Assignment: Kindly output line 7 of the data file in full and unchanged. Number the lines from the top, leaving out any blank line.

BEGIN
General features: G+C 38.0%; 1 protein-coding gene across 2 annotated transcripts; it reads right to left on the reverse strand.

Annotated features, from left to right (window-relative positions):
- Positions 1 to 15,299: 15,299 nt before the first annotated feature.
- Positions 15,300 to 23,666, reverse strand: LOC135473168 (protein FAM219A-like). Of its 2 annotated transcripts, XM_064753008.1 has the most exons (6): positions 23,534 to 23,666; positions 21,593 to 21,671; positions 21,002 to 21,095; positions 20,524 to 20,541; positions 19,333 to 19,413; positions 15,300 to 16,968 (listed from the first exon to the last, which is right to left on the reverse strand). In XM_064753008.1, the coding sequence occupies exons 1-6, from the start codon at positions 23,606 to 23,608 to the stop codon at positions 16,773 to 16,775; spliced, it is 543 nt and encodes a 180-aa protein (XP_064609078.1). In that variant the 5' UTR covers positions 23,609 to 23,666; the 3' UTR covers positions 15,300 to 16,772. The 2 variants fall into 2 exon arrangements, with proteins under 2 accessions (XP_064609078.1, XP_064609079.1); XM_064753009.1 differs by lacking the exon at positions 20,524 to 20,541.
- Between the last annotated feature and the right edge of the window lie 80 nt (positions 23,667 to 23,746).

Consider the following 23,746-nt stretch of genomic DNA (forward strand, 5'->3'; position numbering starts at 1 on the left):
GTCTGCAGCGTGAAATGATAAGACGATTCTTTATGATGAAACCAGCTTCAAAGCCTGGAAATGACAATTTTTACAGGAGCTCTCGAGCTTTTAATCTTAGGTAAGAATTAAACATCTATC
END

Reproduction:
GTCTGCAGCGTGAAATGATAAGACGATTCTTTATGATGAAACCAGCTTCAAAGCCTGGAAATGACAATTTTTACAGGAGCTCTCGAGCTTTTAATCTTAGGTAAGAATTAAACATCTATC